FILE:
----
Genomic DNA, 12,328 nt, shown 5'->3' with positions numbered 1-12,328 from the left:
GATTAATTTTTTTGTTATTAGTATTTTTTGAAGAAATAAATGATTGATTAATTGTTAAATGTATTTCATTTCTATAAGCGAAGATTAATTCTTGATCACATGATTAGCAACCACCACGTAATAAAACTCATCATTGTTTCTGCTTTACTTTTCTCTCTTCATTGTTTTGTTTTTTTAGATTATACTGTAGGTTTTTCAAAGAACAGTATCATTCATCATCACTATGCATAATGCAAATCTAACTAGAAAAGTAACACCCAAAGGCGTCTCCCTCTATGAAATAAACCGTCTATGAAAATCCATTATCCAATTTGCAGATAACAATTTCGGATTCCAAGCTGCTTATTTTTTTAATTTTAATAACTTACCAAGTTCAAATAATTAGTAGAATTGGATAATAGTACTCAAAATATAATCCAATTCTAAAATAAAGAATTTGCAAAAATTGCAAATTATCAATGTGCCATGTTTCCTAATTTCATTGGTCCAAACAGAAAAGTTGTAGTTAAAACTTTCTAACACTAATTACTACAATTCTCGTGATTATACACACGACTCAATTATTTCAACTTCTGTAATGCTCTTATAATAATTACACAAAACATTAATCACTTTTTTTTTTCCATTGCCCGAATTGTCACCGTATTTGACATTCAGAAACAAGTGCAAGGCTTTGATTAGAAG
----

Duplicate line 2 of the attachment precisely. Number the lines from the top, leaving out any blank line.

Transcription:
GATTAATTTTTTTGTTATTAGTATTTTTTGAAGAAATAAATGATTGATTAATTGTTAAATGTATTTCATTTCTATAAGCGAAGATTAATTCTTGATCACATGATTAGCAACCACCACGTAATAAAACTCATCATTGTTTCTGCTTTACTTTTCTCTCTTCATTGTTTTGTTTTTTTAGATTATACTGTAGGTTTTTCAAAGAACAGTATCATTCATCATCACTATGCATAATGCAAATCTAACTAGAAAAGTAACACCCAAAGGCGTCTCCCTCTATGAAATAAACCGTCTATGAAAATCCATTATCCAATTTGCAGATAACAATTTCGGATTCCAAGCTGCTTATTTTTTTAATTTTAATAACTTACCAAGTTCAAATAATTAGTAGAATTGGATAATAGTACTCAAAATATAATCCAATTCTAAAATAAAGAATTTGCAAAAATTGCAAATTATCAATGTGCCATGTTTCCTAATTTCATTGGTCCAAACAGAAAAGTTGTAGTTAAAACTTTCTAACACTAATTACTACAATTCTCGTGATTATACACACGACTCAATTATTTCAACTTCTGTAATGCTCTTATAATAATTACACAAAACATTAATCACTTTTTTTTTTCCATTGCCCGAATTGTCACCGTATTTGACATTCAGAAACAAGTGCAAGGCTTTGATTAGAAG